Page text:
UEFA launches its own investigation into Juventus’ financial affairs



The European Football Association said, on Thursday, that it had launched its own investigation into the financial affairs of the Italian team, Juventus.

Earlier today, Italian media reported that Italian prosecutors had requested that former president Andrea Agnelli and 12 other defendants be tried on charges of false accounting and other crimes.

UEFA, European football’s governing body, issued a statement saying that the investigation chamber of the club’s financial control body (CFCB) had opened a formal investigation into whether Juventus misled them and breached the rules.

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This is the second time this year that UEFA has launched an investigation into Juventus.

Its brief statement on Thursday said it would look into whether the Torino club had submitted misinformation to resolve the first case through a “settlement agreement” in August.

Agnelli, Vice President Pavel Nedved and the rest of the Serie A club’s board of directors resigned on Monday following investigations by Italian authorities into accounting irregularities.

UEFA said its “own investigations will focus on alleged financial abuses that were recently announced as a result of actions led by the Italian Companies and Banking Commission (CONSOB) and the Turin public prosecutor.”

Juventus was among a group of clubs, including Paris Saint-Germain and Inter Milan, who in August reached an agreement to pay a fine after an investigation into UEFA’s financial fair play violations.

The CFCB found that the clubs failed to comply with the “break-even clause” in the financial years 2018 to 2022. Juventus agreed to pay €3.5 million.

Announcing the new investigation, UEFA said that if it is found that the club’s “financial position was significantly different from that … at the time the settlement agreement was concluded, or if new and material facts emerge, the CFCB reserves the right to terminate settlement agreement, take any legal step it deems appropriate, and impose disciplinary action.”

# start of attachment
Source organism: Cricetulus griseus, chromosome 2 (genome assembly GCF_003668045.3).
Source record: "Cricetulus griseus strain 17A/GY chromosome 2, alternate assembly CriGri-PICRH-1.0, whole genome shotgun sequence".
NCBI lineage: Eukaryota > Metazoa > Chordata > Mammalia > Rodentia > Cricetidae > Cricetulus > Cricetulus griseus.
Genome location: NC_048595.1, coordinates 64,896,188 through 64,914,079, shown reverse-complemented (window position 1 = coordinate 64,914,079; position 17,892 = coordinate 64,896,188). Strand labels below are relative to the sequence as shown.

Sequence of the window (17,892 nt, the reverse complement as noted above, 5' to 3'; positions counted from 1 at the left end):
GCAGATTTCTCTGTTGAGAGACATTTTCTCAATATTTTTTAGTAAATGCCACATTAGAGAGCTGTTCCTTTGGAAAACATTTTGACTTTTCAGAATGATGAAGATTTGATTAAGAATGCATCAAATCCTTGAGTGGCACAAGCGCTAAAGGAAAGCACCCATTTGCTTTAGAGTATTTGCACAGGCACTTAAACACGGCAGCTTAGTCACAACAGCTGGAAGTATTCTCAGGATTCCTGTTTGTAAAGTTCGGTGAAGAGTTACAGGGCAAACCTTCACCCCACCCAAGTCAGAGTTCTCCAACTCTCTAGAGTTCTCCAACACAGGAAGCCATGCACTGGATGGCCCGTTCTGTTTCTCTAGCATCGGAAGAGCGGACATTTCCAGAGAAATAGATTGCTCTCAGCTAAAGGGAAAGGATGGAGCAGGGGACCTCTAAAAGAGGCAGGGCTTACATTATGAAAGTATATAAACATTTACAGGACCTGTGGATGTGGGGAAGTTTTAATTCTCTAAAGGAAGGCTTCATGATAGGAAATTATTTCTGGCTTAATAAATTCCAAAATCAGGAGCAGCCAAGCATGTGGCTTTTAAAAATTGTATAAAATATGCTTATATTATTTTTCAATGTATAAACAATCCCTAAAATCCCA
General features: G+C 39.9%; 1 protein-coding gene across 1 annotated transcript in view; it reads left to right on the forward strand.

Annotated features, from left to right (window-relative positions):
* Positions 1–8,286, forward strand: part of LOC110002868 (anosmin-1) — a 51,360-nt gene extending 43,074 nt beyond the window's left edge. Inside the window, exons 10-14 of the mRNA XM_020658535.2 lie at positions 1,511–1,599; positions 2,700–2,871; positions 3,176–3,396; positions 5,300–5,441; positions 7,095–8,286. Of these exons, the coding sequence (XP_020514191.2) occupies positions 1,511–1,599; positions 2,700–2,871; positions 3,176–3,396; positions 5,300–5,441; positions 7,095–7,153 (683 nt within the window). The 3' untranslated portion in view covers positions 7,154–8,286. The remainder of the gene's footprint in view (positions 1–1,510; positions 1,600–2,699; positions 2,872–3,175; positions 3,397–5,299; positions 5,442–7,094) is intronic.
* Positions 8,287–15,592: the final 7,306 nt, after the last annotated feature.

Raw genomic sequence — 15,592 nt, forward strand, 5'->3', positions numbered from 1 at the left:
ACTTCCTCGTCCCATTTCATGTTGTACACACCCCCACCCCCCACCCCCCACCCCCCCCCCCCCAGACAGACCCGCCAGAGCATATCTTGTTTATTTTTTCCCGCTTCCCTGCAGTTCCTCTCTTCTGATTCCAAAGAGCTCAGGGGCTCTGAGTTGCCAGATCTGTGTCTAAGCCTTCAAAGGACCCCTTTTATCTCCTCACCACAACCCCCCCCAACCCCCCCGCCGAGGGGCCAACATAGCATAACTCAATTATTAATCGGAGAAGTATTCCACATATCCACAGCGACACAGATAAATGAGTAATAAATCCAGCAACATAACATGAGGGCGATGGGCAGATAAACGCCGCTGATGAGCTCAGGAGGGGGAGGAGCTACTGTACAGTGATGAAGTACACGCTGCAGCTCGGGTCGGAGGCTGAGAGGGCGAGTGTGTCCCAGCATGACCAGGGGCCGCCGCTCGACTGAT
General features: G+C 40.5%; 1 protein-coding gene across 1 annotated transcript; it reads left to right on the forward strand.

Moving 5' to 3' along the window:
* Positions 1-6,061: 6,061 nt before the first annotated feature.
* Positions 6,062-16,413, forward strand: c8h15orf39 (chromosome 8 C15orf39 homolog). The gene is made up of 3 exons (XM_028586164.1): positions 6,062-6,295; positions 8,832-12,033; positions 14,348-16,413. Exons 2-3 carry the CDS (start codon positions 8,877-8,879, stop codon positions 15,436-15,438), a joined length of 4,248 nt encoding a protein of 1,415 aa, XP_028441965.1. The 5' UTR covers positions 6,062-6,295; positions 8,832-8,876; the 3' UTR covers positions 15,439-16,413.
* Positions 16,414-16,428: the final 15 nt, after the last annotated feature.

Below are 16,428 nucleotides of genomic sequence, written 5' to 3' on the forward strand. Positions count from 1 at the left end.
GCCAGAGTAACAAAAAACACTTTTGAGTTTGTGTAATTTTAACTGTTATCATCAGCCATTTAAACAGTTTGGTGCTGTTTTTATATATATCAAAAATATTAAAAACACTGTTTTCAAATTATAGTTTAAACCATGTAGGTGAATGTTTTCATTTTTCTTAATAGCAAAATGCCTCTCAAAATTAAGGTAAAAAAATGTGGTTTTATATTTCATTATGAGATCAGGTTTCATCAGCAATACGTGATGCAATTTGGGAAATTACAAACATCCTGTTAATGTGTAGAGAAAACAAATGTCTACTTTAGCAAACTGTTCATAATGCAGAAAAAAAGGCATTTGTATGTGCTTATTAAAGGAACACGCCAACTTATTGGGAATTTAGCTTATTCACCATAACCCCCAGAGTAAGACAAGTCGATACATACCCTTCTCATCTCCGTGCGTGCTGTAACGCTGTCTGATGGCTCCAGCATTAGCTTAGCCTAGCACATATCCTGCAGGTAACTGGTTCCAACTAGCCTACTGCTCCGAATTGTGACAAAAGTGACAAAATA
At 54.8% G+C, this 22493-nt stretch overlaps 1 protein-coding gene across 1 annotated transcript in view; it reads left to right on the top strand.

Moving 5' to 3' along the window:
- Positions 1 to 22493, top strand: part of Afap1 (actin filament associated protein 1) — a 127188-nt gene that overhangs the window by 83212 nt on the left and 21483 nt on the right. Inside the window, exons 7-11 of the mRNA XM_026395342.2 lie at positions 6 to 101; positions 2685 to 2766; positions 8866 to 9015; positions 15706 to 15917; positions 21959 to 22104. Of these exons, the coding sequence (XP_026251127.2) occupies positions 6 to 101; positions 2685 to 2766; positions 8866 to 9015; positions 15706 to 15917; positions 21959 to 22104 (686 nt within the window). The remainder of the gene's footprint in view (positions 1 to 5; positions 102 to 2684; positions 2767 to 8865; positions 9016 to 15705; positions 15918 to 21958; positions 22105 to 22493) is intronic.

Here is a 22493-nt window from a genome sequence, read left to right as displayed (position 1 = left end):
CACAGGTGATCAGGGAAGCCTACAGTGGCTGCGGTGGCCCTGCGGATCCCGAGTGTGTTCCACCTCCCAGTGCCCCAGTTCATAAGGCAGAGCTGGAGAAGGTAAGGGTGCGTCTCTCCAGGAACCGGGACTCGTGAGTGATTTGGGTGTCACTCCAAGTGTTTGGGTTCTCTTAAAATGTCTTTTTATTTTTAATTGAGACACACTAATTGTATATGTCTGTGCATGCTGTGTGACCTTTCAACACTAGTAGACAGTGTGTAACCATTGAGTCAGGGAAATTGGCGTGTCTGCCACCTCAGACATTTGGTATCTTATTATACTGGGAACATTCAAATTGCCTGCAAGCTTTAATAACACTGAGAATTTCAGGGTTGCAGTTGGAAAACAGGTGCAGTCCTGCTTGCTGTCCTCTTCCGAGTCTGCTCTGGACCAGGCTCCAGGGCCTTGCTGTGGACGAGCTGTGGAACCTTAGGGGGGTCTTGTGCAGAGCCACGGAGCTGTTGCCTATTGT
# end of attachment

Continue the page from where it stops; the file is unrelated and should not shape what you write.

Agnelli was one of the architects of a proposed Premier League that could have competed with the UEFA Champions League.

After most of the announced members walked out in the face of public backlash, Juventus was one of three bastions, along with Barcelona and Real Madrid, that argued the competition was financially necessary.

Earlier, Italian media reported that Turin prosecutors had officially asked the judge to refer the case to trial.

The CONSOB investigation focused on whether Juventus, which is listed on the Italian stock exchange, provided false accounting information to investors while issuing invoices for non-existent transactions relating to the years 2019 to 2021.

– Salary cuts –

There is more than 282 million euros ($296 million) in capital gains from transactions related to players booked in Juventus’ financial results for those years.

Prosecutors are also investigating how the club calculated salary cuts for Juventus players during the campaign Corona Virus pandemic in 2020.

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Juventus, who were also described as accused by the prosecution, said in a statement on Wednesday that the allegations in the case “do not appear to be substantiated.”

She defended her interpretation of the salary cuts, equivalent to four months of wages.

Agnelli became club president in 2010 in the wake of the Cagliopoli scandal. Juventus was relegated to the first division in 2006 due to its influence on the appointment of referees.

He is the scion of the powerful family that has run the club for nearly a century. He also sits on the boards of car manufacturer Stellantis, which includes Turin-based Fiat, and its holding company Exor, which also owns Juventus FC. Both companies are run by John Elkann, Agnelli’s cousin.

Turin prosecutors did not immediately respond to a request for information from AFP.

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